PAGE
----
Health and Safety:
Heating System Efficiency and Safety:
Hot Water Systems:
Drafts and Air Leaks:
Weatherizing your home will minimize the movement of air through your house. When air enters the home through small cracks, it invites pests (like mice) and causes drafts that can drain your wallet and chill your bones. Homeowners can apply some small remedies to reduce airflow. However traditional homeowner remedies are not always effective. There are countless weatherization steps you can take; however the three most cost-effective steps involve your doors, windows, and basement sill.
1) Doors: Does Weather Stripping Really Save You Money?
Fact: A 1/8” gap around the perimeter of your door allows the same heat loss as a 6” hole at the center of your door.
Many people think of a “door” as a swinging board, controlled by the twist of a handle. Although in reality, a door is a complex unit, which includes the door, the jamb, the seals, and moving components (like hinges) - all of which are manufactured together to function smoothly as a whole. To maintain an effective seal against the outdoor elements, this door system must to stay perfectly aligned.
If you are losing heat around your door, it is either due to deteriorated weather stripping or to the warping of your door. This isn’t easy to fix with hardware store weather stripping. Weather stripping that doesn’t come from the door manufacturer of your door won’t create the same seal as the stripping your door came with. You can use weather stripping from the hardware store for a temporary fix, but it will only provide a buffer against the elements. It won’t bring back the door’s original perfect seal.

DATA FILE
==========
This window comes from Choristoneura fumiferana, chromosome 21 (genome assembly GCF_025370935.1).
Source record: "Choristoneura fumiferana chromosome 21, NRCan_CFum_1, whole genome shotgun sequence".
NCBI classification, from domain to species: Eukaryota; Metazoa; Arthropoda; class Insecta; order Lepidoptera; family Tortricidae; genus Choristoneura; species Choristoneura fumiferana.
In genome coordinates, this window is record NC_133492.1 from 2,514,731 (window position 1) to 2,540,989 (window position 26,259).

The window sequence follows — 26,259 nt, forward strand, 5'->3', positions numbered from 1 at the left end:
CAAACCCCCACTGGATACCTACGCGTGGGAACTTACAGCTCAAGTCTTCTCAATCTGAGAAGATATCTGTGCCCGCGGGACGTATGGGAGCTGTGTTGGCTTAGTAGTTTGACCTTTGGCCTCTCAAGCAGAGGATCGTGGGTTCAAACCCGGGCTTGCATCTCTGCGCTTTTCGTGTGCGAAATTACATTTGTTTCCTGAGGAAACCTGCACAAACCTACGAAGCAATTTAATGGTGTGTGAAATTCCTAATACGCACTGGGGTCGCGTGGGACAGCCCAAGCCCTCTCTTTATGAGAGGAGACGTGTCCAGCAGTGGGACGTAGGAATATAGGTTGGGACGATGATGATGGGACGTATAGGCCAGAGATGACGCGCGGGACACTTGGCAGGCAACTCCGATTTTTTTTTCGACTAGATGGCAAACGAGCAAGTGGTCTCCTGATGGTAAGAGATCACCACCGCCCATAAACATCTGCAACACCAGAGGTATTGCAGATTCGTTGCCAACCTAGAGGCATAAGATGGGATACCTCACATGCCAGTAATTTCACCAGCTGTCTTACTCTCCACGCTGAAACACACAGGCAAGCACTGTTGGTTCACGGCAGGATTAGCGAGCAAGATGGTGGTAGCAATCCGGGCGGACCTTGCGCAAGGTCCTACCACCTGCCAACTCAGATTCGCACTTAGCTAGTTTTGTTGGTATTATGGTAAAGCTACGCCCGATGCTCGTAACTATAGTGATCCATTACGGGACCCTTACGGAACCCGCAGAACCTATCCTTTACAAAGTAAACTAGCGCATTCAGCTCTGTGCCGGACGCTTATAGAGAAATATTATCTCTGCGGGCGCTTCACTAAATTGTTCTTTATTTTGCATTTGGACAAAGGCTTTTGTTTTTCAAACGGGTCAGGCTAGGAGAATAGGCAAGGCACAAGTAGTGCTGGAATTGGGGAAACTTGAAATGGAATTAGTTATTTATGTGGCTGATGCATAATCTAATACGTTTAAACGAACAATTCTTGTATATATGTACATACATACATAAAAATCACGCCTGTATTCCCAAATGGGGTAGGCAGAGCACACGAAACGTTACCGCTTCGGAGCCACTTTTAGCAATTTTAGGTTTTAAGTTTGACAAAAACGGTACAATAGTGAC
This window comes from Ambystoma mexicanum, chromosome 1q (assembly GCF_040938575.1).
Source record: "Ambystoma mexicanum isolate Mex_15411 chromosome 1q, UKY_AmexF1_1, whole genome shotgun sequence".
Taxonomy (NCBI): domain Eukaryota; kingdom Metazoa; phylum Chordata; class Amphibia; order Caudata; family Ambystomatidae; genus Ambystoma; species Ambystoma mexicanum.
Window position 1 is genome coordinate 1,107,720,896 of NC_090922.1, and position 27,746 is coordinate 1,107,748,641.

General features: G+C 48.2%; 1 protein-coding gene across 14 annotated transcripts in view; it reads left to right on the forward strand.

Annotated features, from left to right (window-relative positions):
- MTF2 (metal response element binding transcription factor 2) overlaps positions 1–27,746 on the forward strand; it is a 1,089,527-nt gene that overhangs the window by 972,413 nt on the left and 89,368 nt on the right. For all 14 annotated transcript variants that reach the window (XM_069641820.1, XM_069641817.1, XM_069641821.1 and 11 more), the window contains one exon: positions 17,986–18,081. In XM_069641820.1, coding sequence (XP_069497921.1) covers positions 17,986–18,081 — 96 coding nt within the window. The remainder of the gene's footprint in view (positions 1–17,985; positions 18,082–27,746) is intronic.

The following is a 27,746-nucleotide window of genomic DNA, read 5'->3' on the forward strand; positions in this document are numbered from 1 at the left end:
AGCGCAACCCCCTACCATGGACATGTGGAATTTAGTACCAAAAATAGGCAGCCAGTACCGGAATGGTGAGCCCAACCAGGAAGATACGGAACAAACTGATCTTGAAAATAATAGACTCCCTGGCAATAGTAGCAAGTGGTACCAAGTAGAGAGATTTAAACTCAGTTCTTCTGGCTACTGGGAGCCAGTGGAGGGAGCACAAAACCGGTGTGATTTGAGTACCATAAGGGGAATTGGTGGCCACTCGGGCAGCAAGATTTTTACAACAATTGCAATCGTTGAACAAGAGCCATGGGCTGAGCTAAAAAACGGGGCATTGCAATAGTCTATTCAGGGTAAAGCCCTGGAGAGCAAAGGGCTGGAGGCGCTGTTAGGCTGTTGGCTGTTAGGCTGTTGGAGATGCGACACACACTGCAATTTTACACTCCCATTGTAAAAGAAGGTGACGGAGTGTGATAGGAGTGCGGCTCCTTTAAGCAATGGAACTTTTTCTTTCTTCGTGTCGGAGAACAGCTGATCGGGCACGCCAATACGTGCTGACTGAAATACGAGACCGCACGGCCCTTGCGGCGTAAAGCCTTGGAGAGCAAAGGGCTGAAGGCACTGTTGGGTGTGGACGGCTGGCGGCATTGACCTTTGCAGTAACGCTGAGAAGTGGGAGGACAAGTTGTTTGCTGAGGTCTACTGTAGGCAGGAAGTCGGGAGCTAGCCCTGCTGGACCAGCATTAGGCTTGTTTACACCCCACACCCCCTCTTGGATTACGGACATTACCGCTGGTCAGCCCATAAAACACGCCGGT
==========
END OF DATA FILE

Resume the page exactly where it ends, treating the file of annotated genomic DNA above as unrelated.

If your door is warped, weather stripping will provide even less protection. You are better off replacing the door, which will cost more initially, but will save you money on your heating bill as time passes.
To determine your most economical move, it is best to bring in a professional builder to assess the condition of your door and suggest a course of action.2) Windows:
The basement sill is the area where the wooden portion of your home meets the concrete portion of your basement or foundation. This can be an extraordinarily leaky spot when it’s not insulated properly
When the wind blows against your house, it blows right through hundreds of tiny cracks in your basement sill, creating a draft of air across your basement and out the other side. If you own an older home, it’s likely that your basement is insulated with fiberglass, which does not form an adequate seal and allows air flow.
To button up this part of the home, you will want to pull out any fiberglass or other inefficient insulation. Vacuum the area, so that you are working with clean surfaces, then spray foam along the sill. This part of the process should be done thoroughly. Spray the foam over the wood, following the sill down onto the cement at the top of the foundation. Another option is to place rigid foam insulation (for example, blue board) in the sill box and foam around the edges to hold it in place.
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